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Transit industry: this is the golden moment to decide the future of Latvia’s national economy

Inga Antane/mixnews.lv.
Although Latvian Association of Ports CEO Karlis Leiskalns praises the work of Riga Freeport, where he works as well, advisor to Latvia’s Foreign Affairs Minister Sandra Sondore and president of Baltic Association – Transit and Logistics Inga Antane emphasize the importance of all three of Latvia’s biggest ports for the growth of Latvia’s national Economy.

In his interview to Krustpunktā programme of Latvijas Radio, Leiskalns emphasized that plans associated with Russia’s policy and its decision to redirect cargoes to its own ports, as well as the effect it may have on Latvia’s national economy, had been known at the end of the 90s. At the same time, however, he presented no proposals to help resolve the lasting problems in Latvia’s transit industry. He did mention multiple times during this interview that the situation at Riga Freeport is fine, and that the 10% decline in transshipped cargoes had been planned in advance.

When asked by journalist Arnis Krauze if the people in charge of Riga Freeport, who had predicted everything so well, had also predicted the major declines in their wages, Leiskalns replied that he is not the one making decisions and he is not interested in them.

A different opinion in regards to the importance of the three largest ports in Latvia and their significance for Latvia’s national economy was expressed by Sandra Sondore, advisor to Latvia’s Foreign Affairs Minister, and Inga Antane, president of Baltic Association – Transit and Logistics.

Antane emphasized that unlike Lithuania and Estonia, there are three large ports in Latvia, and all three of them cannot be ignored. This is because they have a direct influence on all sectors of Latvia’s national economy. She added that it is vital to establish a clear and unified tariff for all three ports to have an effect on Latvia’s competitiveness in the world, not continue mutual competition among those ports in Latvia.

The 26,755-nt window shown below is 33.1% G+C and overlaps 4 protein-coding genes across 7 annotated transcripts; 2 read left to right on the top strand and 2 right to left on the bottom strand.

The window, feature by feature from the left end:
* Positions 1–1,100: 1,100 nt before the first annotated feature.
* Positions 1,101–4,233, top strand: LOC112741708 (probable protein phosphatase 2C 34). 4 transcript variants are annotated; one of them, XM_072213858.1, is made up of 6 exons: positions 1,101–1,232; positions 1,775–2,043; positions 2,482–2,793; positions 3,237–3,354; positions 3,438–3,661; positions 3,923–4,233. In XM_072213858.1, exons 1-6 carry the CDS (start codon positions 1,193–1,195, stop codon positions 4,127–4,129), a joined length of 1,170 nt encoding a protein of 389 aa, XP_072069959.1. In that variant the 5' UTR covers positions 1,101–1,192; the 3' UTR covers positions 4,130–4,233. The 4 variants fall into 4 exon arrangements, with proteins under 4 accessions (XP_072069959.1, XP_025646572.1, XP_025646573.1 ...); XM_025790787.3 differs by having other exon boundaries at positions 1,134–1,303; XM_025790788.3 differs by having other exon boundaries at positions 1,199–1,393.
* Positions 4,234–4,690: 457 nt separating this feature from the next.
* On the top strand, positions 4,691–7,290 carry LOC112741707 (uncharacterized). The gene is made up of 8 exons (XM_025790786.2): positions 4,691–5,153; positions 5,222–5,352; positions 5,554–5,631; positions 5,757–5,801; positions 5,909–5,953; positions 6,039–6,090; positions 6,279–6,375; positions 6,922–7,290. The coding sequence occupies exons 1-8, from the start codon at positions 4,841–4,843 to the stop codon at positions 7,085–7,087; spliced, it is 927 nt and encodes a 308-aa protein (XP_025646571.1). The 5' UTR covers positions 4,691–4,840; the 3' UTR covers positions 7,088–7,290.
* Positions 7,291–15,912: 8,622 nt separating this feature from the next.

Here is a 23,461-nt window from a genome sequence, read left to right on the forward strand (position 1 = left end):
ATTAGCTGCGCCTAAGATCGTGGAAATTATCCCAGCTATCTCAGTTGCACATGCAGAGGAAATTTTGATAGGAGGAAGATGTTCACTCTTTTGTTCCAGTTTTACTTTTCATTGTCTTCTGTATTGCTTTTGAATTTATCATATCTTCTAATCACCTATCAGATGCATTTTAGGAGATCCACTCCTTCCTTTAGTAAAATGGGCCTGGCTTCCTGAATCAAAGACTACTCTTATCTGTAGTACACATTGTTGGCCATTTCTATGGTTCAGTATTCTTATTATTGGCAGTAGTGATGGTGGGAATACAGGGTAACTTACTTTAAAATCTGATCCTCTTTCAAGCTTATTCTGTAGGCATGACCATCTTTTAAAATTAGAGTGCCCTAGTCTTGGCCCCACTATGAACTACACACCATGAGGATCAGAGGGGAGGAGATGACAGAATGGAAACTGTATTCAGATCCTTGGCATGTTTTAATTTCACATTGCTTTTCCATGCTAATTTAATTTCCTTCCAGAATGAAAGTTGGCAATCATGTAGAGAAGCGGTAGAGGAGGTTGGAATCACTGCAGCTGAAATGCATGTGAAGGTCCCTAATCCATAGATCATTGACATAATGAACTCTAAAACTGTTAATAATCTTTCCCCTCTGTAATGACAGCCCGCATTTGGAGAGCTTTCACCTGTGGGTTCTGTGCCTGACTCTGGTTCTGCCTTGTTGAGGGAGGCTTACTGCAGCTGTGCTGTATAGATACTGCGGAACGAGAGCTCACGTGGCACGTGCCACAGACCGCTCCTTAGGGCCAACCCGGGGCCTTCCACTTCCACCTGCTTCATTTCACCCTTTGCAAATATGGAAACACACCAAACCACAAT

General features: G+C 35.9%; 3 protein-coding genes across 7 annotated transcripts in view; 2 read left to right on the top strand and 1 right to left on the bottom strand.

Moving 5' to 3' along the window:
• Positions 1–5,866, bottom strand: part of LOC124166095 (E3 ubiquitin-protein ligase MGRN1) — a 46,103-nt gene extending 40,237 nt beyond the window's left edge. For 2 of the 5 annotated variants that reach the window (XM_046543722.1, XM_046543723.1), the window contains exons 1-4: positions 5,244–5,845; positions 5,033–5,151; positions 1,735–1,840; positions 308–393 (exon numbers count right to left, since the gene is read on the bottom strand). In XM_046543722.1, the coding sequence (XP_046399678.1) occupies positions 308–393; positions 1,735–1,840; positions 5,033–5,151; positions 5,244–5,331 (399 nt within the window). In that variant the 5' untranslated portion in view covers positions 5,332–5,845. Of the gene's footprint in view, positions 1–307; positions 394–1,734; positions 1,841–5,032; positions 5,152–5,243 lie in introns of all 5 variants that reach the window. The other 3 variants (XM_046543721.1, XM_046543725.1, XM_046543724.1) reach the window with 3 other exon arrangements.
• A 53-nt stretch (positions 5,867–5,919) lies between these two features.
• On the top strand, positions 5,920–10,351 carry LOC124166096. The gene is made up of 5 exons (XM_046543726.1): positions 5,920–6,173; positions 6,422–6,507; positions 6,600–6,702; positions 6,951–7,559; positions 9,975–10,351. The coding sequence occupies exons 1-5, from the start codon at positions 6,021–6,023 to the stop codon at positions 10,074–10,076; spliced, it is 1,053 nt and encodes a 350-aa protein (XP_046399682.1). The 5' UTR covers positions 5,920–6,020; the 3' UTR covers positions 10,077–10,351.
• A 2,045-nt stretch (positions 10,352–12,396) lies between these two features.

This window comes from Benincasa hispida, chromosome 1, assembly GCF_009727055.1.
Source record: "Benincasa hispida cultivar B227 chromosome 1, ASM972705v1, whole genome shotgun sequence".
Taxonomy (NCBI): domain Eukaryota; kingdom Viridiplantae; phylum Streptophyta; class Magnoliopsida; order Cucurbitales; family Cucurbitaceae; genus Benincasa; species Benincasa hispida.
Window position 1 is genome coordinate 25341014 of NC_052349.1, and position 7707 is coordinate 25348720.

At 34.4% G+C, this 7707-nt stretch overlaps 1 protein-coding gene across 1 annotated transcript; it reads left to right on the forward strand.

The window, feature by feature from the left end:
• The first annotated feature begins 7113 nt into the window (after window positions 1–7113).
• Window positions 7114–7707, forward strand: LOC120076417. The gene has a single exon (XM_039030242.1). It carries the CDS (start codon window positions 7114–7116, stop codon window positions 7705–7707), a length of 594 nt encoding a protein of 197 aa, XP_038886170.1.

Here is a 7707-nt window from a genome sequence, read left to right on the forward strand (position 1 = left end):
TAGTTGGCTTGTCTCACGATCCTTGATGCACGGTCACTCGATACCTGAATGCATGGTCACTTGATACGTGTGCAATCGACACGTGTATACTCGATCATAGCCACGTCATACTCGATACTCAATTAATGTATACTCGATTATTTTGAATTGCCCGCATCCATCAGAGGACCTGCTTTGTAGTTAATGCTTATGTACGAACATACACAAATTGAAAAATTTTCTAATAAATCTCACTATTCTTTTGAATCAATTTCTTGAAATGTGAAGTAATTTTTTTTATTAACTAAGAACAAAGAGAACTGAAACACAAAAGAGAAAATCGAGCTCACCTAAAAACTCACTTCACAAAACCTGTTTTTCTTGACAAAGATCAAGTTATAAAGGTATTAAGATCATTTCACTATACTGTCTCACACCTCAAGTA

Lithuania and Belarus have successfully achieved growth for their ports. Latvia, on the other hand, has difficulties with coming up with a single development strategy for its ports to enhance Latvia’s attractiveness on a global scale. Instead, Latvian ports merely compete with one another.

«Latvia does not have one port. Major investments have been put into Ventpils and Liepaja ports. Cargo volumes continue to decline. Even if everything is alright in Riga, it does not mean the national economy does not suffer,» – notes Inga Antane.

Sondore also notes that talks about a common strategy are especially important in the time when the 16+1 summit is drawing closer and closer. The summit is not only one of the biggest breakthroughs for Latvia’s economy, but also one of our country’s biggest hopes.

«And now when China and Russia both have to choose about investments in the New Silk Road and where these investments will go, which railway routes will carry cargoes and which transit corridors will be used for cargoes to and from Europe, you have to agree – it is a golden opportunity. The road could end in Klaipeda, Tallinn, Poland or Germany. There will be a big fight for the destination. […] I’m sorry, but everything will be decided by our ability to react to this situation,» – Sondore said.

Antane adds: «This is why an open letter has been written – representatives of the industry – us, the ones who handle cargoes and who should be prepared – are kept in the dark. And it is pathetic».

BNN 
25-09-2016
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